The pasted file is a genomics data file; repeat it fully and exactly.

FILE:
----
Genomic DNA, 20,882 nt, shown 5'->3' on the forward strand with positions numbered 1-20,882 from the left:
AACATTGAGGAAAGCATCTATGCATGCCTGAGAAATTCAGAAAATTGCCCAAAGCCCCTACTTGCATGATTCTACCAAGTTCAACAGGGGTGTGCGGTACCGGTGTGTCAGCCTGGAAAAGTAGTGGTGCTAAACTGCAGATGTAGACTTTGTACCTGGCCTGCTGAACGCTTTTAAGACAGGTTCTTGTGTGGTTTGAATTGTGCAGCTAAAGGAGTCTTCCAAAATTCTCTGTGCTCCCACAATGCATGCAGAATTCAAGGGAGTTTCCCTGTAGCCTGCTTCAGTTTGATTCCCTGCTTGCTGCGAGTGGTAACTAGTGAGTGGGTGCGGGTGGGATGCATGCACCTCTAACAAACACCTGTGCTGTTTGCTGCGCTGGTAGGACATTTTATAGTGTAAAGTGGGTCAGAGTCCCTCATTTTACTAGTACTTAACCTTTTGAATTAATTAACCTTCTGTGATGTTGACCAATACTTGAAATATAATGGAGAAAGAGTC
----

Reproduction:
Genomic DNA, 20,882 nt, shown 5'->3' on the forward strand with positions numbered 1-20,882 from the left:
AACATTGAGGAAAGCATCTATGCATGCCTGAGAAATTCAGAAAATTGCCCAAAGCCCCTACTTGCATGATTCTACCAAGTTCAACAGGGGTGTGCGGTACCGGTGTGTCAGCCTGGAAAAGTAGTGGTGCTAAACTGCAGATGTAGACTTTGTACCTGGCCTGCTGAACGCTTTTAAGACAGGTTCTTGTGTGGTTTGAATTGTGCAGCTAAAGGAGTCTTCCAAAATTCTCTGTGCTCCCACAATGCATGCAGAATTCAAGGGAGTTTCCCTGTAGCCTGCTTCAGTTTGATTCCCTGCTTGCTGCGAGTGGTAACTAGTGAGTGGGTGCGGGTGGGATGCATGCACCTCTAACAAACACCTGTGCTGTTTGCTGCGCTGGTAGGACATTTTATAGTGTAAAGTGGGTCAGAGTCCCTCATTTTACTAGTACTTAACCTTTTGAATTAATTAACCTTCTGTGATGTTGACCAATACTTGAAATATAATGGAGAAAGAGTC